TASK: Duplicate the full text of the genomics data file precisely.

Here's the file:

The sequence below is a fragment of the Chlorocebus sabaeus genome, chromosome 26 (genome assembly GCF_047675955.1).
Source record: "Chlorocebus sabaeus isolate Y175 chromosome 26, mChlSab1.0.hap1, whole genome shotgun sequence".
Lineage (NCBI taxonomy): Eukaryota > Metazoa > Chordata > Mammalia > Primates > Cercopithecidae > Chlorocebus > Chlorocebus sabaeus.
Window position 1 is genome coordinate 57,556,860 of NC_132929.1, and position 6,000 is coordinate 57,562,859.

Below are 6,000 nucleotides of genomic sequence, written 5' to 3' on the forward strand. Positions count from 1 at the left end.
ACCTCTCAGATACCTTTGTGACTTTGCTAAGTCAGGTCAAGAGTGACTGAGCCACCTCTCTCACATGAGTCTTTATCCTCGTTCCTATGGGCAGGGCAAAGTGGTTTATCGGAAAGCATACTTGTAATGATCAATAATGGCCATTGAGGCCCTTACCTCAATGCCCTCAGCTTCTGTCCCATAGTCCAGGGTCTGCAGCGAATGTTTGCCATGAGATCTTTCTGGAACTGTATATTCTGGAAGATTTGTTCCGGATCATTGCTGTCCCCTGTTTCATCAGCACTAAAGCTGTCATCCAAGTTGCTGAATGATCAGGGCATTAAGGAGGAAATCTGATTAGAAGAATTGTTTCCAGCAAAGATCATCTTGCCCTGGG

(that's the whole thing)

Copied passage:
The sequence below is a fragment of the Chlorocebus sabaeus genome, chromosome 26 (genome assembly GCF_047675955.1).
Source record: "Chlorocebus sabaeus isolate Y175 chromosome 26, mChlSab1.0.hap1, whole genome shotgun sequence".
Lineage (NCBI taxonomy): Eukaryota > Metazoa > Chordata > Mammalia > Primates > Cercopithecidae > Chlorocebus > Chlorocebus sabaeus.
Window position 1 is genome coordinate 57,556,860 of NC_132929.1, and position 6,000 is coordinate 57,562,859.

Below are 6,000 nucleotides of genomic sequence, written 5' to 3' on the forward strand. Positions count from 1 at the left end.
ACCTCTCAGATACCTTTGTGACTTTGCTAAGTCAGGTCAAGAGTGACTGAGCCACCTCTCTCACATGAGTCTTTATCCTCGTTCCTATGGGCAGGGCAAAGTGGTTTATCGGAAAGCATACTTGTAATGATCAATAATGGCCATTGAGGCCCTTACCTCAATGCCCTCAGCTTCTGTCCCATAGTCCAGGGTCTGCAGCGAATGTTTGCCATGAGATCTTTCTGGAACTGTATATTCTGGAAGATTTGTTCCGGATCATTGCTGTCCCCTGTTTCATCAGCACTAAAGCTGTCATCCAAGTTGCTGAATGATCAGGGCATTAAGGAGGAAATCTGATTAGAAGAATTGTTTCCAGCAAAGATCATCTTGCCCTGGG